|Bacillus sp. SW-59 was isolated from water samples collected from Salem district, Tamil Nadu and had better efficiency in terms of nitrate reduction. The nitrate reduction by SW-59 was severally influenced by various carbon sources, temperature and pH. Starch at 0.5% could be used as the best carbon source, the temperature at 35°C and neutral pH were optimum in the synthetic wastewater. The results of R2 score showed a good linear correlation between the parameters. Thus, the Bacillus sp. (SW-59) could be reduced nitrate below the permissible limit within 24 h.|
|The Authors are thankful to University Grants commission (UGC), New Delhi for providing financial support to carryout this research work.|
| Wu, W., Yang, F., and Yang, L., “Biological denitrification with a novel biodegradable polymer as carbon source and biofilm carrier”,
Bioresource Technology, Vol 118, pp.136–140, 2012.
 Choi J., Batchelor, B., Won, C., and Chung, J., “Nitrate reduction by green rusts modified with trace metals”, Chemosphere, Vol 86, pp.860- 865, 2012.
 Hiscock, K.M., Lloyd, J.W., and Lerner, D.N., “Review of natural and artificial denitrification of groundwater”, Water Research, Vol 25, pp.1099-1111, 1991.
 Schmidt, C.A., Mark and Clark, W., “Efficacy of a denitrification wall to treat continuously high nitrate loads”, Ecological Engineering, Vol 42, pp.203-211, 2012.
 Liu, A., Ming, M., and Ankumah, R.O., “Nitrate contamination in private wells in rural Alabama, United States”, Science of the Total Environment, Vol 346, pp.112–120, 2005.
 Warneke, S., Schipper, L.A., Bruesewitz, D.A., and McDonald, I., “Stewart cameron rates, controls and potential adverse effects of nitrate removal in a denitrification bed”, Ecological Engineering, Vol 37, pp.512-522, 2011.
 Chan, T.Y.K., “Vegetable-borne nitrate and nitrite and the risk of methaemoglobinaemia”, Toxicology Letters, Vol 200, pp.107-108, 2011.
 Ergas, S. J., and Rheinheimer, D.E., “Drinking water denitrification using a membrane bioreactor”, Water Resources, Vol 38, pp.3225–3232, 2004.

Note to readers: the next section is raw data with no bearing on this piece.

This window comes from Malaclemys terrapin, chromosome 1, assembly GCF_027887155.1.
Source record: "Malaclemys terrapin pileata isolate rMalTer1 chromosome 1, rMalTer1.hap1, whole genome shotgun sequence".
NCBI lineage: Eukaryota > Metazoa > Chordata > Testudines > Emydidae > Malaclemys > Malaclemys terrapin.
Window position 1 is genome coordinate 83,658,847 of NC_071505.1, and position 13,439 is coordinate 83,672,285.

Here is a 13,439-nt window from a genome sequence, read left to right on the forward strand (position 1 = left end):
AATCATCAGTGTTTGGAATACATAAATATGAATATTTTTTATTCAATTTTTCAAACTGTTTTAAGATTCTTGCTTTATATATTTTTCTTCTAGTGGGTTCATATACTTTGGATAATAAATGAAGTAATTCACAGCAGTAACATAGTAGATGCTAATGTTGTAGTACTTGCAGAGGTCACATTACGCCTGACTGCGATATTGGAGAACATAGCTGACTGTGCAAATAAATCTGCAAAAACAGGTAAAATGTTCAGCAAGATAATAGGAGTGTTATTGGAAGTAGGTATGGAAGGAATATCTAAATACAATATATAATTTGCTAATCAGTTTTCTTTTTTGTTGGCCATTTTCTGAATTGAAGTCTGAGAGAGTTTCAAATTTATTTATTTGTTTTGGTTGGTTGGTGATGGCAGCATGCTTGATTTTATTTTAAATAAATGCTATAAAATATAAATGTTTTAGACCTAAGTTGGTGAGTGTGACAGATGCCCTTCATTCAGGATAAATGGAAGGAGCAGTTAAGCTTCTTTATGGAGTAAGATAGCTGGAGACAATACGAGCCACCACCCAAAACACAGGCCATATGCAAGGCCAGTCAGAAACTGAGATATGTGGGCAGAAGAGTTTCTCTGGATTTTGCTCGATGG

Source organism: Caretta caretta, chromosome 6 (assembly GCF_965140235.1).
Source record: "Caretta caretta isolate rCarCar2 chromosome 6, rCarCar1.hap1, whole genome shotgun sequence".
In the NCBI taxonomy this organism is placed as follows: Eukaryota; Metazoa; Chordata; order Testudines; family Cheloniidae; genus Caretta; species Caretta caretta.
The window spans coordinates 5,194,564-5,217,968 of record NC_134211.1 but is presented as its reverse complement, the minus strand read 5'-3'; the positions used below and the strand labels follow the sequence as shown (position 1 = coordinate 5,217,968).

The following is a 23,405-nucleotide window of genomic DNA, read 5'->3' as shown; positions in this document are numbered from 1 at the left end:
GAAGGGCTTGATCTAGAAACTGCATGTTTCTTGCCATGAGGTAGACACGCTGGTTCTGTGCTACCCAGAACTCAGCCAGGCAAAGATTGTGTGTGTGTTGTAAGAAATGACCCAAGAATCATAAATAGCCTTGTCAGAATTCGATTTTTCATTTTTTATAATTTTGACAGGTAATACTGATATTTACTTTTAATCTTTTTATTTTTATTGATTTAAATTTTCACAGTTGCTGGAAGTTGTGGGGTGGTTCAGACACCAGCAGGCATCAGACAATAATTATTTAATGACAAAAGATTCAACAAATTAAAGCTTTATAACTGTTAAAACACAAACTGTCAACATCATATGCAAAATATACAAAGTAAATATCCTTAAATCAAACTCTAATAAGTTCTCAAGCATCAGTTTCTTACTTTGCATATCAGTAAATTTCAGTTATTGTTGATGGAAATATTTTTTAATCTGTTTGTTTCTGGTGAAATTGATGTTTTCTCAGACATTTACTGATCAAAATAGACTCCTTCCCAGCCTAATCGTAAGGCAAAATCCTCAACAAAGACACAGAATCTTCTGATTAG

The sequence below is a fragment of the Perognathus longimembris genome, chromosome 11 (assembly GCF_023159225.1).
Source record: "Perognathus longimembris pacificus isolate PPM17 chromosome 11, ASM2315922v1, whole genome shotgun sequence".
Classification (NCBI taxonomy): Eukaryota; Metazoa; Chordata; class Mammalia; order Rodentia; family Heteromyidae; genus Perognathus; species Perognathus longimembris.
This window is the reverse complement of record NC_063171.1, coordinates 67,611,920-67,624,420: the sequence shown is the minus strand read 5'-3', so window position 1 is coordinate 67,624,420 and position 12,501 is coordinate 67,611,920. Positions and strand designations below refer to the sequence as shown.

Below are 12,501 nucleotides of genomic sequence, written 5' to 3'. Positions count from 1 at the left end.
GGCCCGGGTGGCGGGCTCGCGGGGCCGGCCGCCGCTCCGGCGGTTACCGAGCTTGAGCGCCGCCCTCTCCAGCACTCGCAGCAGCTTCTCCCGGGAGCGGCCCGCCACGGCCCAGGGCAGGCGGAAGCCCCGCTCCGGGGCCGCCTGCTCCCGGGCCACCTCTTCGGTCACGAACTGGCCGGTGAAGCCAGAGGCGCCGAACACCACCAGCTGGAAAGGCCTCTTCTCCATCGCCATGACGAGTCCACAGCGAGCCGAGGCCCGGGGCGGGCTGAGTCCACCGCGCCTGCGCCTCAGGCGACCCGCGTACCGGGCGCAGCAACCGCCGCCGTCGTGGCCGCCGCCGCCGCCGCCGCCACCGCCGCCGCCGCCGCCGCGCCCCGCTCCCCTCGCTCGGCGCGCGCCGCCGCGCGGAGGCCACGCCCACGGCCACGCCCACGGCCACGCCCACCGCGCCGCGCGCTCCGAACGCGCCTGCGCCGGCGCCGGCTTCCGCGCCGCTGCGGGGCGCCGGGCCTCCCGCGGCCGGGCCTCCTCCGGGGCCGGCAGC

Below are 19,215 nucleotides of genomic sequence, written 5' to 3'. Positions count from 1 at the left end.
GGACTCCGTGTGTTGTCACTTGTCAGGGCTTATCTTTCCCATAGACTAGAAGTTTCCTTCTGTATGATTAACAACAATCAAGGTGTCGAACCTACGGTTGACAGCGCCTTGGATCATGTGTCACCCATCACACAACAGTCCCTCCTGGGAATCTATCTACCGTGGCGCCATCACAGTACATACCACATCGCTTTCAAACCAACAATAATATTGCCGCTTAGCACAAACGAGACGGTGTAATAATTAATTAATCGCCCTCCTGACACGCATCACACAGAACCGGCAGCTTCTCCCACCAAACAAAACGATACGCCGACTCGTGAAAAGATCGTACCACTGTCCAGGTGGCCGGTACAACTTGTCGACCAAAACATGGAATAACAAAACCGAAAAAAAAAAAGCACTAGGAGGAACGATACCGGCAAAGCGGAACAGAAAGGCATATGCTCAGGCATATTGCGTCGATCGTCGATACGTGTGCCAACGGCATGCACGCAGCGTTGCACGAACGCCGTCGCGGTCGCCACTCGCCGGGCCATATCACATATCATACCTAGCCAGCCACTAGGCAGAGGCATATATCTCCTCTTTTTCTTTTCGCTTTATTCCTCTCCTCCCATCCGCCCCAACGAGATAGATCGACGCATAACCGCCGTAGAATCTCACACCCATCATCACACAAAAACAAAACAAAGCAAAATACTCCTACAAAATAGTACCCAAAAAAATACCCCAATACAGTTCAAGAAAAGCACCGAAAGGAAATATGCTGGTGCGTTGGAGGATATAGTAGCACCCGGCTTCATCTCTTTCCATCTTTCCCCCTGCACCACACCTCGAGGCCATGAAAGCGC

Moreno, B., Gomez, M.A., Ramos, A., Gonzalez-Lopez, J., and Hontoria, E., “Influence of inocula over start up of a denitrifying submerged filter applied to nitrate contaminated groundwater treatment”, Journal of Hazardous Material, Vol 127, pp.180-186, 2005.
 Boopathy, R., “Factors limiting bioremediation technologies”, Biorecourse Technology, Vol 74, pp.63-67, 2000.
 Lind, L.P.D., Audet, J., Tonderski, K., and Hoffmann, C.C., “Nitrate removal capacity and nitrous oxide production in soil profiles of nitrogen loaded riparian wetlands inferred by laboratory microcosms”, Soil Biology & Biochemistry, Vol 60, pp.156 – 164, 2013.
 APHA., “Standard methods for the examination of water and wastewater”, 21st American Public Health Association, Baltimore, Mary, USA, 2005.
 Park, D., Yun, Y.S., and Park, J.M., “Use of dead fungal biomass for the detoxification of hexavalent chromium: screening and kinetics”, Process Biochemistry, Vol 40: pp.2559-2565, 2005.
 Granli, T., and Bockman, O., “Nitrous oxide from agriculture”. Norwegian Journal of Agricultural Science, Vol 12, pp.128, 1994.
 Cyplik, P., Marecik, R., Piotrowska-Cyplik, A., Olejnik, A., Drożdżyńska, A., and Chrzanowski, L., “Biological Denitrification of High Nitrate Processing Wastewaters from Explosives Production Plant”, Water Air Soil Pollution, Vol 223, pp.1791-1800, 2012.
 Kim, Y.S., Nakano, K., Lee, T.J., Kanchanatawee, S., and Matsumura, M., “On-site nitrate removal of ground water by an immobilized psychrophilic denitrifier using soluble starch as a carbon source”, Journal of Bioscience and Bioengineering, Vol 93, pp.303-308, 2002.
 Muller, M.M., Sundman, V., and Skujinst, J., “Denitrification in Low pH Spodosols and Peats Determined with the Acetylene Inhibition method”, Applied and Environmental Microbiology, Vol 40, pp.235–239, 1980.
 Saleh-Lakha, S., Shannon, K.E., Henderson, S.L., Goyer, C., Trevors, J.T., Zebarth, B.J., and Burton, D.L., “Effect of pH and Temperature on Denitrification Gene Expression and Activity in Pseudomonas mandelii_Saleema”, Applied and Environmental Microbiology, Vol 75, pp.3903-3911, 2009.
 Song, H., Yao, Z., Wang, M., Wang, J., Zhu, Z., and Li, A., “Effect of dissolved organic matter on nitrate-nitrogen removal by anion exchange resin and kinetics studies”, Journal of Environmental Sciences, Vol 25, pp.105–113, 2013.